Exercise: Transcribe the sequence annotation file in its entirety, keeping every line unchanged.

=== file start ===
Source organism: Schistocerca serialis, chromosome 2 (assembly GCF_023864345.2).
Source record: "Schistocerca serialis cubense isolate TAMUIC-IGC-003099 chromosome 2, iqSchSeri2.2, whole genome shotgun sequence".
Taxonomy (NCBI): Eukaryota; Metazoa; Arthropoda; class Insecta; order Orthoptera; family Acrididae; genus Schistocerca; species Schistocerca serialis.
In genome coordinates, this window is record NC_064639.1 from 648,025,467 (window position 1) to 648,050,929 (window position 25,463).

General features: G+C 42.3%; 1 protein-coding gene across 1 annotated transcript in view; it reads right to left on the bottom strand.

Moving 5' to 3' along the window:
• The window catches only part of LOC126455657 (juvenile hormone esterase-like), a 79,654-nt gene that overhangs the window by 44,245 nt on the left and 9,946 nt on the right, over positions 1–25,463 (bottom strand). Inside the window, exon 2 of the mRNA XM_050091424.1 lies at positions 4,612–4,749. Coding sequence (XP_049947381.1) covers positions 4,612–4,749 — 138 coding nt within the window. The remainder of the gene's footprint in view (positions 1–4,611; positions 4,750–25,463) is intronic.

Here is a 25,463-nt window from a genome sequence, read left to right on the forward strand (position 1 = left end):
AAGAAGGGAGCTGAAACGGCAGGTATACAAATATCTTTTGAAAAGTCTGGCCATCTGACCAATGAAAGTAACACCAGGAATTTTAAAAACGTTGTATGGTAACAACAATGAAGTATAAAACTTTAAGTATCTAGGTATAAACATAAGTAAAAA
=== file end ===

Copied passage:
Source organism: Schistocerca serialis, chromosome 2 (assembly GCF_023864345.2).
Source record: "Schistocerca serialis cubense isolate TAMUIC-IGC-003099 chromosome 2, iqSchSeri2.2, whole genome shotgun sequence".
Taxonomy (NCBI): Eukaryota; Metazoa; Arthropoda; class Insecta; order Orthoptera; family Acrididae; genus Schistocerca; species Schistocerca serialis.
In genome coordinates, this window is record NC_064639.1 from 648,025,467 (window position 1) to 648,050,929 (window position 25,463).

General features: G+C 42.3%; 1 protein-coding gene across 1 annotated transcript in view; it reads right to left on the bottom strand.

Moving 5' to 3' along the window:
• The window catches only part of LOC126455657 (juvenile hormone esterase-like), a 79,654-nt gene that overhangs the window by 44,245 nt on the left and 9,946 nt on the right, over positions 1–25,463 (bottom strand). Inside the window, exon 2 of the mRNA XM_050091424.1 lies at positions 4,612–4,749. Coding sequence (XP_049947381.1) covers positions 4,612–4,749 — 138 coding nt within the window. The remainder of the gene's footprint in view (positions 1–4,611; positions 4,750–25,463) is intronic.

Here is a 25,463-nt window from a genome sequence, read left to right on the forward strand (position 1 = left end):
AAGAAGGGAGCTGAAACGGCAGGTATACAAATATCTTTTGAAAAGTCTGGCCATCTGACCAATGAAAGTAACACCAGGAATTTTAAAAACGTTGTATGGTAACAACAATGAAGTATAAAACTTTAAGTATCTAGGTATAAACATAAGTAAAAA